Disney raises its prices every year in advance of the big school holidays, and this year, its price hike has broken a barrier that seems impossible. As of today, a single day at the Magic Kingdom in Orlando now costs $105 plus tax. That's a 6% hike over the previous rate.
The per-day price goes down if you buy more than one day of tickets, but of course, the total amount paid goes higher, too. $105 is now the minimum you must pay to see the Magic Kingdom, the world's most popular theme park.
The other three Disney theme parks in Florida are also nudging the $100 barrier: Epcot, Hollywood Studios, and Animal Kingdom are all now $97 plus tax—and the tax sends those prices over $100, too.
What effect is this having on tourism? There was this telling fact in the coverage of the price change from the Orlando Sentinel:
"According to Visit Orlando, the average household income of overnight leisure visitors here was $95,720 in 2013 compared with $88,349 in 2012."
That's an increase of more than $7,000 in one year in annual the income of the families that come to Orlando. That's a statistic that is surely cause for rejoicing among the hoteliers and vendors there, but make no mistake: It's also a dark sign that those with lower incomes are being excluded from the most popular theme park vacation choice in the world—and they're being shut out with swift speed.
What's happening in Orlando is happening in American society in general: The tourism industry is cashing in on the divide between rich and poor by increasingly catering to the wealthy and leaving those without deep resources out of the fun. Ten years ago, a one-day Disney ticket cost $59.75
, which means the price has nearly doubled since then.
Today, the resort is adding more rooms costing over $1,000 a night, including the opening of the Four Seasons resort within view of the Magic Kingdom fireworks, and more luxury add-on experiences such as VIP dessert parties. The Disney increasingly penalizes guests who come for only one day or who avoid their high-priced hotels by offering them substandard or less convenient experiences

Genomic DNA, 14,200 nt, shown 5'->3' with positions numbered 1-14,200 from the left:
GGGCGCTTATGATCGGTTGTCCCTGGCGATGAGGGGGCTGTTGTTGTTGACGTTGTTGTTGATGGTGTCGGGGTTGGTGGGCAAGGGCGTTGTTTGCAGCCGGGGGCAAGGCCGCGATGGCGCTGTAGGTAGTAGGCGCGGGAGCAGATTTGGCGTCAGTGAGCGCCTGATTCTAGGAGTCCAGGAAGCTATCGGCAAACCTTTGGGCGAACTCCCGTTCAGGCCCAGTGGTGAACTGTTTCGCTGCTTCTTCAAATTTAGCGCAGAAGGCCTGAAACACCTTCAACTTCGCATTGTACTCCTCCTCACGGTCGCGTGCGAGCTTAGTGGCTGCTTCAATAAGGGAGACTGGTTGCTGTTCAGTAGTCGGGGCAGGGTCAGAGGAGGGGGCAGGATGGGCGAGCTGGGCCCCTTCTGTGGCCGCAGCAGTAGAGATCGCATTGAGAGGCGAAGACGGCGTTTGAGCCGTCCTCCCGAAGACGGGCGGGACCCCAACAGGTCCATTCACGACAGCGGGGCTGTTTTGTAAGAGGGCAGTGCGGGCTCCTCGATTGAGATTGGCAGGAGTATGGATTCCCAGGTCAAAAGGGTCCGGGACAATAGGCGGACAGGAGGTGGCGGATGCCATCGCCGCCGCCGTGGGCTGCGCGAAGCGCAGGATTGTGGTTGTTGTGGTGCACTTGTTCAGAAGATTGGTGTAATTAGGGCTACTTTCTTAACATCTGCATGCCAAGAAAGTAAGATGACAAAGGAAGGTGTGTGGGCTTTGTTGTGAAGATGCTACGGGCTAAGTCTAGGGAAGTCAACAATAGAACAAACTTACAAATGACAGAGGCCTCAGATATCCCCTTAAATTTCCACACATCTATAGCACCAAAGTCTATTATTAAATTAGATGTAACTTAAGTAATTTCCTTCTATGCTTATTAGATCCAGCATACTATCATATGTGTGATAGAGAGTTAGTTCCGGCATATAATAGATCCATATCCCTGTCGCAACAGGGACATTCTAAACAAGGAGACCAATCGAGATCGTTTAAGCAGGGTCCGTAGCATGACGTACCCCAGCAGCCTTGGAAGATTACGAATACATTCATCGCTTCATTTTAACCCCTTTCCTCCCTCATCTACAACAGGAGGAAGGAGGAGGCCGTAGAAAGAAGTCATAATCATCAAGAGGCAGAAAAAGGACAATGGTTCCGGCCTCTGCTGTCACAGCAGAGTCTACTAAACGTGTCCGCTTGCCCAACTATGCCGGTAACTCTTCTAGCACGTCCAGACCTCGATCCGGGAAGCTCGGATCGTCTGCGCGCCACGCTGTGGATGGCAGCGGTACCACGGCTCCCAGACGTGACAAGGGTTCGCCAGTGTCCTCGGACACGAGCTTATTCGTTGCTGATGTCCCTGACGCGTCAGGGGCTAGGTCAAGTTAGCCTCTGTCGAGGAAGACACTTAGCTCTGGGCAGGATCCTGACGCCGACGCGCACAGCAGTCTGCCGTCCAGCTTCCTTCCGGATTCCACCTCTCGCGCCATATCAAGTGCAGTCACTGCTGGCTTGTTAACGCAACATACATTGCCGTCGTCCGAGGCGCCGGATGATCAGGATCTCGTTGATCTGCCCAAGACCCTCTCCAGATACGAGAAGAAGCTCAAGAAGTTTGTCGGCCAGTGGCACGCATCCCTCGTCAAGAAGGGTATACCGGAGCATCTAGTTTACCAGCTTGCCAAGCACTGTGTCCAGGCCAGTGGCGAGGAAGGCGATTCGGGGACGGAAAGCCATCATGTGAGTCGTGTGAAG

, and it exerts intense pressure on visitors to extend their stays, thereby extending their expenses into the thousands of dollars. Parking a car alone costs $17 per day at a theme park.
It's not only Disney that has raised its prices. Universal Orlando also jacks them higher like clockwork: a one-day pass to its two parks is now $136 plus tax for adults and $130 for kids, but will almost certainly rise again in the coming days to keep pace with Disney.
Adult, one-park tickets for Disneyland in California also rose. Now they are $99—next year, that'll break the $100 barrier—and $155 if you want to see both parks in one day. Tickets there have shot up 140% since 2000.
And yet despite these hikes, the crowds are still there. Disney Parks CEO Jay Rasulo told investors recently that first-quarter attendance was up 7% over last year. That's the largest first-quarter increase for the company. If Disney were to lower its prices—which will never happen; the company is publicly traded—the parks would become so swarmed with bodies that they would become even more impassable than they can be now.
And here lies an unfortunate conclusion about Disney's position: It's based not only on a hunger for dollars, but also on a practical reality that the only way to keep crowds at these American institutions under control will be to raise prices even higher. For Disney, a victim of its own success, the only way to keep the parks pleasant is to continually thin the herds with aspirational pricing.
Have we reached the point where a Disney vacation, which for 60 years has been a mainstay holiday choice for American families of all classes, is being steered by the publicly traded Disney company to be something that instead is geared toward attracting only those with high incomes?
Our guide to Walt Disney World and Orlando won Guide Book of the Year this year from Society of American Travel Writers. You can buy it here.